4. “date”: an unspecified local variable to a Date object, and
  5. “string”: an unspecified local variable to a String object concatenated with the objects today, message and an additional “: “ String object

All these objects have different scopes:

  1. Local variables (like “today”) are used within methods,
  2. Instance variables are used beyond methods depending on its declaration (e.g. private, protected etc.), and
  3. Class variables (like “LOGGER”) are used beyond methods depending on its declaration.

Unlike local objects where their life cycle ends by the end of a method, all other objects have a longer life cycle. Here is a life time diagram of a typical Java application:

Source: The blue area in the diagram is a typical distribution for the lifetimes of objects. The X axis is object lifetimes measured in bytes allocated. The byte count on the Y axis is the total bytes in objects with the corresponding lifetime. The sharp peak at the left represents objects that can be reclaimed (i.e., have “died”) shortly after being allocated. Iterator objects, for example, are often alive for the duration of a single loop.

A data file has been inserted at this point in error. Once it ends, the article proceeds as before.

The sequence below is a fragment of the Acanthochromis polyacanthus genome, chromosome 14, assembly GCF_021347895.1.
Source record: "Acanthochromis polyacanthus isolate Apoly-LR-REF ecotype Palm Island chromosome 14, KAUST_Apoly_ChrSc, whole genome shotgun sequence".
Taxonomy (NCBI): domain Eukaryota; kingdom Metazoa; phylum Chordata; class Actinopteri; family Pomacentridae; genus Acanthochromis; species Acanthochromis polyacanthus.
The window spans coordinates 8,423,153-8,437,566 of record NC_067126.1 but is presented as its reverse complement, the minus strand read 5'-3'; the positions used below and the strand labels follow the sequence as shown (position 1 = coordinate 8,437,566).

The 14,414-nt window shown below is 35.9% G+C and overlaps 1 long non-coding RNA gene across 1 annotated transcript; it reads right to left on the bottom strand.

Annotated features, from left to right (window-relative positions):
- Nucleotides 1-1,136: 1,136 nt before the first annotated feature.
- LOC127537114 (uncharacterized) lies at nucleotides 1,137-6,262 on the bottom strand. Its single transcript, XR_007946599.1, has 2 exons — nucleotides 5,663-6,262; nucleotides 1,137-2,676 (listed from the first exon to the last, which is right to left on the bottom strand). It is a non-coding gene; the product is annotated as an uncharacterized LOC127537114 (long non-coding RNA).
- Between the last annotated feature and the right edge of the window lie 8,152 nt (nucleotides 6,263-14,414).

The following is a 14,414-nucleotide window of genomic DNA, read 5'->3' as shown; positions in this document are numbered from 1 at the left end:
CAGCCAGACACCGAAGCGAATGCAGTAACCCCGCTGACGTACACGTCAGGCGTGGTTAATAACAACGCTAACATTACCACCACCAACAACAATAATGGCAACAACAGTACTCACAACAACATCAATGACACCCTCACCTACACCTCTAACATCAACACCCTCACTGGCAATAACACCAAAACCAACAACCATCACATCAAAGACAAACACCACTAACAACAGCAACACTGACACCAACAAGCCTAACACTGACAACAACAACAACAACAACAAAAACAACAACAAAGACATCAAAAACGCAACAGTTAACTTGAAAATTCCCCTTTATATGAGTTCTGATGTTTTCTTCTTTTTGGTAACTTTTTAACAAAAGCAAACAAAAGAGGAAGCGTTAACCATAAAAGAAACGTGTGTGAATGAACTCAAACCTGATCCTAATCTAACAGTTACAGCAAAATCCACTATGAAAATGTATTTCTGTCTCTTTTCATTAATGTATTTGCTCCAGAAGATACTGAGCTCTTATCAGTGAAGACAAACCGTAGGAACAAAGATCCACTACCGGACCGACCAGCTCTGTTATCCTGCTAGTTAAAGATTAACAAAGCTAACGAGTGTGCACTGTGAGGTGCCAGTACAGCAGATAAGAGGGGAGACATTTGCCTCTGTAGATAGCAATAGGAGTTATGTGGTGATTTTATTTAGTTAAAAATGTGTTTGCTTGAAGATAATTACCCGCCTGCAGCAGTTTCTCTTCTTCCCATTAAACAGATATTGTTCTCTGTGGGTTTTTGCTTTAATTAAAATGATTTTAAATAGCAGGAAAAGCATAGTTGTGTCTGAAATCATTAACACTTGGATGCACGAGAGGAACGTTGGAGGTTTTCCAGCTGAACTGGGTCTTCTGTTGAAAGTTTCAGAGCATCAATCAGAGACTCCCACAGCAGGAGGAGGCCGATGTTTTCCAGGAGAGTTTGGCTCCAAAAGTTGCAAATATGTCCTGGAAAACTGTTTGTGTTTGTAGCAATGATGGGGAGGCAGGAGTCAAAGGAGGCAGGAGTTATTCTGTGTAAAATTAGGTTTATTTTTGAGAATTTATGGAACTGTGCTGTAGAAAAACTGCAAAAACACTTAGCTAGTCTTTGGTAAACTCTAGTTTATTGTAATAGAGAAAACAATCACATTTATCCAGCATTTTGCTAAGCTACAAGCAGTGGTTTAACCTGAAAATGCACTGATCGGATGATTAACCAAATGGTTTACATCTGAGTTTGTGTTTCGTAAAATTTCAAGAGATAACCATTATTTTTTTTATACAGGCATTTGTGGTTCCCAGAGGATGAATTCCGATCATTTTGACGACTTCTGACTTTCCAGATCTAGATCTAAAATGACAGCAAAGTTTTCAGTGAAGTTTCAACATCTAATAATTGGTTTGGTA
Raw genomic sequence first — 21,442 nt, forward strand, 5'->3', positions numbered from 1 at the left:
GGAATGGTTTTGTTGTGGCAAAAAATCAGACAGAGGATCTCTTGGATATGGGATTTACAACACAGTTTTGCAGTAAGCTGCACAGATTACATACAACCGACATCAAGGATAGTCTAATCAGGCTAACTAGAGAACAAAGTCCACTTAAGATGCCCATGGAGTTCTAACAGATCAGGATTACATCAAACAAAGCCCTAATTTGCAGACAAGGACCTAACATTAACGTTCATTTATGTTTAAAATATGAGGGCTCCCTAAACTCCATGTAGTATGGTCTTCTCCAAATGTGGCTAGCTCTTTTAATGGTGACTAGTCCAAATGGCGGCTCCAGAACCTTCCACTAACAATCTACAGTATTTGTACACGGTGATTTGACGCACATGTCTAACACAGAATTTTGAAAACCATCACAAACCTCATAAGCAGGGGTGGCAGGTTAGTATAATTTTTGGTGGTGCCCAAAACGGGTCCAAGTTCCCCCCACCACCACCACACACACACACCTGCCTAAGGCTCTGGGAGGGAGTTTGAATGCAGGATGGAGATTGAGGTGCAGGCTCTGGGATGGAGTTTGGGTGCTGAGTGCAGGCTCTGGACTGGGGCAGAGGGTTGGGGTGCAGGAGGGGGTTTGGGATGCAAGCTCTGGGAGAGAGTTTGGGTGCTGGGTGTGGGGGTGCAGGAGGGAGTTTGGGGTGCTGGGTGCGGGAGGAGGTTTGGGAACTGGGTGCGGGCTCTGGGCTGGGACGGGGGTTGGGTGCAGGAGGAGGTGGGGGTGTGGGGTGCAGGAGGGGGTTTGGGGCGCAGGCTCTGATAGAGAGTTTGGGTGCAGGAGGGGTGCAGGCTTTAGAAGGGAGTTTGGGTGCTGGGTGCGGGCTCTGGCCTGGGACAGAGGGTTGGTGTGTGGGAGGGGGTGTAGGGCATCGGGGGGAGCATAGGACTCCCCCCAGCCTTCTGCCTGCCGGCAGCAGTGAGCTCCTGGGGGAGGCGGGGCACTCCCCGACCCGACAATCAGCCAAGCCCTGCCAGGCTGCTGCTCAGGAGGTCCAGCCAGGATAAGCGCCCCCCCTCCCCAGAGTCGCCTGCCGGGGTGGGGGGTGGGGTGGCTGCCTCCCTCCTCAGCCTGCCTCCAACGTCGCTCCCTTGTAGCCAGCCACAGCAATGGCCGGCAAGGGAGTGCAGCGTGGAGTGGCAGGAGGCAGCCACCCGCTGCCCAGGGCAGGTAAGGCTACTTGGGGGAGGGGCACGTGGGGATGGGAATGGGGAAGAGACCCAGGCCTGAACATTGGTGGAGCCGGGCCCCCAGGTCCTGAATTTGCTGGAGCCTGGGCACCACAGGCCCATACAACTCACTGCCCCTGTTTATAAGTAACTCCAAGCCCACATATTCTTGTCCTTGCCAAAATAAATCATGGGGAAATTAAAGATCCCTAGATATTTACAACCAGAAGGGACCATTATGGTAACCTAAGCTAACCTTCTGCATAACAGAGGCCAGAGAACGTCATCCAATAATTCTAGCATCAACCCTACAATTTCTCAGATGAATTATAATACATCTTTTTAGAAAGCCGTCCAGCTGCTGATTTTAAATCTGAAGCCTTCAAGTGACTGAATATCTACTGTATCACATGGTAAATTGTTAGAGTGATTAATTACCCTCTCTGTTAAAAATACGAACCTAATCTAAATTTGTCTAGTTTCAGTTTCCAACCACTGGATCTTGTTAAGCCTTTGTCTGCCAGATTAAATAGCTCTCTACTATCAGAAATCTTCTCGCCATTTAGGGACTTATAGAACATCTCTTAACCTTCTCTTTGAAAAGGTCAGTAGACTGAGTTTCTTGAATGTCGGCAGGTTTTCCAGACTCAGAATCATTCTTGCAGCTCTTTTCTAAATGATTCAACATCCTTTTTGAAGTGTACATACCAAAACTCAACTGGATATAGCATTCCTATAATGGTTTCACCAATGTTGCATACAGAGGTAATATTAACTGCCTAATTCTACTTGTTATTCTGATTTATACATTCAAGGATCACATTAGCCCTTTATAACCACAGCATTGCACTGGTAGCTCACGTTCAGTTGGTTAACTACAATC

But how does a garbage collector defines a short-term or long-term life cycle of an object? Quite simple: it uses a counter as a garbage life cycle for an object and increments it by each garbage iteration that keeps alive. After a garbage life cycle has been reached these objects are moved from the young to the old generation.

In the young generation there is the minor and in the old generation there is the major garbage collector responsible for the life cycle management.

The minor garbage collector does the following: